Nance’s point has more in common with the position staked out in 1940 by the historian Carlton J. H. Hayes than it does with Horkheimer and Adorno’s Dialectic of Enlightenment. Hayes argued:
For two centuries some of the classes, especially intellectuals, have been repudiating our common religious heritage, but indifference or hostility of the masses towards it, of the rural as well as the urban masses, is a strictly contemporary phenomenon. How this has come about, I shall not here attempt to suggest. I merely remark the fact, which seems to me self-evident, and pass on to an important consequence. No man, whether he be Western or Eastern, lives by bread alone. Everybody must have faith, a faith in some mysterious power outside of one’s self, a faith attested by feelings of reverence and expressed in external acts and ceremonials. When a man loses faith in one religion, he naturally attaches himself consciously or unconsciously to another object of worship. It may be worship of Christ; it may be worship of totem or fetish; it may likewise be worship of science or humanity – provided these concepts are written in his mind with capital letters.1
Among the possible objects to which men turn, especially in an age of disruption, are authoritarian movements. Unfortunately, Hayes failed to spell the relationship between these “self-evident” facts and what was regarded by some as his cozy relationship with the Franco regime during his stint as FDR’s ambassador to Spain (as the moral philosopher Bob Dylan once observed, in what might serve as a fair summary of Professor Hayes’ argument: “you gotta serve somebody.”)
There was a rage for these sorts of explanations of fascism during the late 1930s and early 194s, presumably because the idea that the Enlightenment might, somehow or other, have paved the path that led to National Socialism is less obvious — and hence — more noteworthy than arguments that attributed fascism to German nationalism, the imperatives of monopoly capitalism, or anti-semitism, a.k.a. “the socialism of idiots.” In intellectual history as in competitive figure skating, the degree of difficulty counts for something.
In those days, what Ms Nance calls “moral relativism” was characterized as “nihilism” and Leo Strauss, recently arrived in America but not yet schooled in the subtle art of concealing his punch lines, gave a lecture that he probably wished he hadn’t given that explained at some length how the Enlightenment led to a nihilism that was so pervasive that even intelligent young Germans came to view National Socialism as a plausible remedy.2 I suspect that Ms Nance is probably not a Straussian (though it does seem that Strauss was, if only temporarily, some sort of fascist).
Having explained the relationship between the Enlightenment and the Holocaust, Ms Nance went to show that she was not someone to be underestimated by quoting a bit of G. K. Chesterton (was this, perhaps, the first G. K. Chesterton shout out in the history of Fox News?):
You know, G. K. Chesterton said that the Doctrine of Original Sin is the only one which we have 3,000 years of empirical evidence to back up. Clearly, we need faith as a component and it’s just silly for us to say otherwise.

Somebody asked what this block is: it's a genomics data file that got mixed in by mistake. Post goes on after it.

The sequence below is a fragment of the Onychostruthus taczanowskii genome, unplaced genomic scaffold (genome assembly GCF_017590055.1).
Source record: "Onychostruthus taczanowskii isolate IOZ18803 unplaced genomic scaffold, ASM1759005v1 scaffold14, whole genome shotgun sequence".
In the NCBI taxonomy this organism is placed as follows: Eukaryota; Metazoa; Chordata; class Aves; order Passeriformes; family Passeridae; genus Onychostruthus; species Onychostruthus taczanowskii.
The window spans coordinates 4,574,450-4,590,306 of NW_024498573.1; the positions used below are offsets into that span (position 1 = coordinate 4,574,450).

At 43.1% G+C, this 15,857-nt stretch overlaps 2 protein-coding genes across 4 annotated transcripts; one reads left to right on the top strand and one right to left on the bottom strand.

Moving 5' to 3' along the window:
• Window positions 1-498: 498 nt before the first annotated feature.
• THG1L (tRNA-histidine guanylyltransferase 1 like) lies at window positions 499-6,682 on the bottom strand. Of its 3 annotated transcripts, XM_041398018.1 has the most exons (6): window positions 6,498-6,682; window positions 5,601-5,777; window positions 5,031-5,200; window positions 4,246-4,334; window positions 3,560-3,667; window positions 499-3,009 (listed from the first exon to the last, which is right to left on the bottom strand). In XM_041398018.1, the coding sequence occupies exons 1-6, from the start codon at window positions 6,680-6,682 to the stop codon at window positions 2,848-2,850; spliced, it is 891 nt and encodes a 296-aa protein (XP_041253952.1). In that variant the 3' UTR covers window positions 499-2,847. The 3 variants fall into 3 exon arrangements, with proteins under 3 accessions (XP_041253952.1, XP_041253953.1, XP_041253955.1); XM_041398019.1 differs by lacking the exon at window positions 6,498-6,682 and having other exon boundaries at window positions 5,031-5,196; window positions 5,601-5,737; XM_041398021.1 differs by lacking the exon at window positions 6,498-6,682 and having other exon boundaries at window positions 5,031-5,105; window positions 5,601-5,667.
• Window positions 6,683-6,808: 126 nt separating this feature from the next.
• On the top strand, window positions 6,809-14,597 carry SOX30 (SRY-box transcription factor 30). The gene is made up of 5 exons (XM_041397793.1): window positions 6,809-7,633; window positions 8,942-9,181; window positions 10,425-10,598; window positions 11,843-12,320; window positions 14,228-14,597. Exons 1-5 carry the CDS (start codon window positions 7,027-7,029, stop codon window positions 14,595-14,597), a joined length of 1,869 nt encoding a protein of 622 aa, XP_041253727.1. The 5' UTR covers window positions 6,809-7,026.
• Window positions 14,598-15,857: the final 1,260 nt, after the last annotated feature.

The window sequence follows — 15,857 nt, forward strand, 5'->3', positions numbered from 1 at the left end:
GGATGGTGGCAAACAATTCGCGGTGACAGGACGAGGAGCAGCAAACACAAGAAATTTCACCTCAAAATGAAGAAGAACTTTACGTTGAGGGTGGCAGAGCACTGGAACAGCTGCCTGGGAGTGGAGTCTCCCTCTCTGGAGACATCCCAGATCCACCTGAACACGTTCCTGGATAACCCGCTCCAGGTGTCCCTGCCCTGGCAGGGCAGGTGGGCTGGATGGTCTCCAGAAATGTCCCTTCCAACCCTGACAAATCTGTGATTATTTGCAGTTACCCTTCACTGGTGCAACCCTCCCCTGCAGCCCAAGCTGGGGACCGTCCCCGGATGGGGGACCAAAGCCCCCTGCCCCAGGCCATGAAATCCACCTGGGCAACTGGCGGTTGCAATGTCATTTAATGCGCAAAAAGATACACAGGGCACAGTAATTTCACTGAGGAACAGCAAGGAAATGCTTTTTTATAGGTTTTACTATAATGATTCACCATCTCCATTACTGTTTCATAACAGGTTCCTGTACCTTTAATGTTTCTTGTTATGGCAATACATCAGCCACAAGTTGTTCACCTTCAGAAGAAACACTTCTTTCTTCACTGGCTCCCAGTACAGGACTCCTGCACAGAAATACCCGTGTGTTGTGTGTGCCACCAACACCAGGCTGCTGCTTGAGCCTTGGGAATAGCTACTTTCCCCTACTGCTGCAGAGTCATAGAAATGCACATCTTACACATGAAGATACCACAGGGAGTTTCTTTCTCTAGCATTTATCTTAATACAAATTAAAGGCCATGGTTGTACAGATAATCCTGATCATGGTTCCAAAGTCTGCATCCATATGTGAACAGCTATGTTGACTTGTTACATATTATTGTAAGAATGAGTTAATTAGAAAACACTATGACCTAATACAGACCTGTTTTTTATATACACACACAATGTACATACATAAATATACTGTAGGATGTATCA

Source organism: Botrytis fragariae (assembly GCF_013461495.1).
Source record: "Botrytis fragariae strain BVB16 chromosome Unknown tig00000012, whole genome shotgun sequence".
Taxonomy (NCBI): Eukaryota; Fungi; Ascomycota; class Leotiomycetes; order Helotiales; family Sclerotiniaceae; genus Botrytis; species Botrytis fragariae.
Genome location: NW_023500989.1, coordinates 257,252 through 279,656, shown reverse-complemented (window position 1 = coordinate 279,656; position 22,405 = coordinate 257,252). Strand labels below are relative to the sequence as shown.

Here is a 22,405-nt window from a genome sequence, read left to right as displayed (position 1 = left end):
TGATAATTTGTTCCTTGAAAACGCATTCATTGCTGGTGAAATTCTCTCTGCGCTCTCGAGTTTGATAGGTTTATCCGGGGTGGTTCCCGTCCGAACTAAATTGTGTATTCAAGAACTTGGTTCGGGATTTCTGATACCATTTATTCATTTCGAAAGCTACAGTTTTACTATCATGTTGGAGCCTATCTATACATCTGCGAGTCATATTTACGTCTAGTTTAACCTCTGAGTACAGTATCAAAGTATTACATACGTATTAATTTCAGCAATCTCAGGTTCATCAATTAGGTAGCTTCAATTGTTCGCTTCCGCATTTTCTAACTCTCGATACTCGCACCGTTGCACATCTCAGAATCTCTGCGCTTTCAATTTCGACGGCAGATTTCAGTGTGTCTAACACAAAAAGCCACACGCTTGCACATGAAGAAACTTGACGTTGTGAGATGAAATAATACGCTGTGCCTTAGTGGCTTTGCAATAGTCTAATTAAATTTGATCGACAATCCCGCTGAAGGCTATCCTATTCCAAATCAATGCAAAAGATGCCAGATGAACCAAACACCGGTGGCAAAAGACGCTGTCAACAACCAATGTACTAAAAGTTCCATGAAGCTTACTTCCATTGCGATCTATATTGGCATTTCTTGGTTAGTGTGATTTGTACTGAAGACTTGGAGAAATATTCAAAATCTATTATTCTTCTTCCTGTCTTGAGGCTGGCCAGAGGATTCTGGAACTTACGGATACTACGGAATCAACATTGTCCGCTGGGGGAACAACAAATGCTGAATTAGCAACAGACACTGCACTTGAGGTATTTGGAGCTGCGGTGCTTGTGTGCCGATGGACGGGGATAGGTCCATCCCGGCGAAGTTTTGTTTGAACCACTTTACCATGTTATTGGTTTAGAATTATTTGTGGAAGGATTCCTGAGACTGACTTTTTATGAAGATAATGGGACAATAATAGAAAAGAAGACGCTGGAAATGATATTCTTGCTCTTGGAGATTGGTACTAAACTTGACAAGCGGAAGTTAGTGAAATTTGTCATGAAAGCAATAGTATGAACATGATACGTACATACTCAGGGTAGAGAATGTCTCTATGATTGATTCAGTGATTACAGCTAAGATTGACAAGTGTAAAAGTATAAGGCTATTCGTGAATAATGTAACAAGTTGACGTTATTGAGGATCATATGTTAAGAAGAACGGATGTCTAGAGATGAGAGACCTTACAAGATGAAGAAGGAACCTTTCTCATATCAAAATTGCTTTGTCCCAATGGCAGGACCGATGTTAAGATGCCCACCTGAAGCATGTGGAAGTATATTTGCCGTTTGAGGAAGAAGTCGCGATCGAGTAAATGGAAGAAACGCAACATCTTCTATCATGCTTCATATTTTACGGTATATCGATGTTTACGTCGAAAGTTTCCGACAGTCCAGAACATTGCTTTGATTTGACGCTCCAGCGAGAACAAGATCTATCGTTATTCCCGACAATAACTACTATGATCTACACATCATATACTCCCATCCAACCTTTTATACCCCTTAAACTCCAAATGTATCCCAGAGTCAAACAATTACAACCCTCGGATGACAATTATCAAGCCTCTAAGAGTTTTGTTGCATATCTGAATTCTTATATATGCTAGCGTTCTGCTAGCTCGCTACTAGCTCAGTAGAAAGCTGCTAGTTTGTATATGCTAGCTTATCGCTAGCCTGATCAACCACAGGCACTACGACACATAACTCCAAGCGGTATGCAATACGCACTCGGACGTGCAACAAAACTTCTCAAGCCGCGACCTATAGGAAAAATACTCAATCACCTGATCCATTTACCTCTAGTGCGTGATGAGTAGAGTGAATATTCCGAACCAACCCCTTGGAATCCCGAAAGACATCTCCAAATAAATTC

As I was listening to Ms Nance explain this to me, I was struck by two things:
- She says “you know” a lot — perhaps she’s trying to be kind to those of us who are utterly clueless about the sorts of things she claims to be true.
- She probably doesn’t want to go around quoting Chesterton: he’s not a reliable friend — he’s more like a frenemy.
For example, a careless reader might think that the following passage from Chesterton’s What I Saw in America provides some support the last of the four concerns on the Concerned Women of America’s statement of faith:
America is the only nation in the world that is founded on a creed. That creed is set forth with dogmatic and even theological lucidity in the Declaration of Independence; perhaps the only piece of practical politics that is also theoretical politics and also great literature. It enunciates that all men are equal in their claim to justice, that governments exist to give them that justice, and that their authority is for that reason just. It certainly does condemn anarchism, and it does also by inference condemn atheism, since it clearly names the Creator as the ultimate authority from whom these equal rights are derived. Nobody expects a modern political system to proceed logically in the application of such dogmas, and in the matter of God and Government it is naturally God whose claim is taken more lightly. The point is that there is a creed, if not about divine, at least about human things.
I can imagine that when Ms Nance read this (for, of course, we can be sure that she has her Chesterton down cold) she was nodding along right up to the part about the condemnation of atheism and the clear naming of “the Creator” and go so excited with this that she overlooked those last two sentences where Chesterton starts making things complicated again.
And I suspect that perhaps she was so taken with the idea that Chesterton saw original sin as an empirical fact that she missed this tough little nut from his Orthodoxy, which is not very gentle with those people that Fox & Friends like to call “job creators.”